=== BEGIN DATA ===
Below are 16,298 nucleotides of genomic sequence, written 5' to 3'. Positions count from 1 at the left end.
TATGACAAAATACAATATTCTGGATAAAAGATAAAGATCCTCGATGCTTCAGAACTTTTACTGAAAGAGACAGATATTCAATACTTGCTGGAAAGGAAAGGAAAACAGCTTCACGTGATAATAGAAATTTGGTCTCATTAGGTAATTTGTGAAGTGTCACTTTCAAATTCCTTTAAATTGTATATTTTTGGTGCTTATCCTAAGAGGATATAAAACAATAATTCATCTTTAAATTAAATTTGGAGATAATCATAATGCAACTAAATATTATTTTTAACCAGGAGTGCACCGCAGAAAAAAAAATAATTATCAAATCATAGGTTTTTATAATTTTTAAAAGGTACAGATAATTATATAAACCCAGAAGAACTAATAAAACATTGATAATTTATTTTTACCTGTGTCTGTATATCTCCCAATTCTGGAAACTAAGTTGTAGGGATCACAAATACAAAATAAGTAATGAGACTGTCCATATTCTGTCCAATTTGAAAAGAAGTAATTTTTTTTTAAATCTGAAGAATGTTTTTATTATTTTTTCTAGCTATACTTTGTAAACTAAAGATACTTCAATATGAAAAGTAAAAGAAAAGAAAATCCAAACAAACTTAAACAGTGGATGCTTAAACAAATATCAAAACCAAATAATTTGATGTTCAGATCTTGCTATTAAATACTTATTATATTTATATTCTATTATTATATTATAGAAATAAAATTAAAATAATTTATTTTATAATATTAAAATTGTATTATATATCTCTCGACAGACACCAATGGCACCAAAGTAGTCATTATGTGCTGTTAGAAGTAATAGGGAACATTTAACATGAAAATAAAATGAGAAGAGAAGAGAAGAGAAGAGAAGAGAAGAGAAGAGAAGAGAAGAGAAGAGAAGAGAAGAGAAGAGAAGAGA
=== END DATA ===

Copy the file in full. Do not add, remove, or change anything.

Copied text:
Below are 16,298 nucleotides of genomic sequence, written 5' to 3'. Positions count from 1 at the left end.
TATGACAAAATACAATATTCTGGATAAAAGATAAAGATCCTCGATGCTTCAGAACTTTTACTGAAAGAGACAGATATTCAATACTTGCTGGAAAGGAAAGGAAAACAGCTTCACGTGATAATAGAAATTTGGTCTCATTAGGTAATTTGTGAAGTGTCACTTTCAAATTCCTTTAAATTGTATATTTTTGGTGCTTATCCTAAGAGGATATAAAACAATAATTCATCTTTAAATTAAATTTGGAGATAATCATAATGCAACTAAATATTATTTTTAACCAGGAGTGCACCGCAGAAAAAAAAATAATTATCAAATCATAGGTTTTTATAATTTTTAAAAGGTACAGATAATTATATAAACCCAGAAGAACTAATAAAACATTGATAATTTATTTTTACCTGTGTCTGTATATCTCCCAATTCTGGAAACTAAGTTGTAGGGATCACAAATACAAAATAAGTAATGAGACTGTCCATATTCTGTCCAATTTGAAAAGAAGTAATTTTTTTTTAAATCTGAAGAATGTTTTTATTATTTTTTCTAGCTATACTTTGTAAACTAAAGATACTTCAATATGAAAAGTAAAAGAAAAGAAAATCCAAACAAACTTAAACAGTGGATGCTTAAACAAATATCAAAACCAAATAATTTGATGTTCAGATCTTGCTATTAAATACTTATTATATTTATATTCTATTATTATATTATAGAAATAAAATTAAAATAATTTATTTTATAATATTAAAATTGTATTATATATCTCTCGACAGACACCAATGGCACCAAAGTAGTCATTATGTGCTGTTAGAAGTAATAGGGAACATTTAACATGAAAATAAAATGAGAAGAGAAGAGAAGAGAAGAGAAGAGAAGAGAAGAGAAGAGAAGAGAAGAGAAGAGAAGAGAAGAGAAGAGA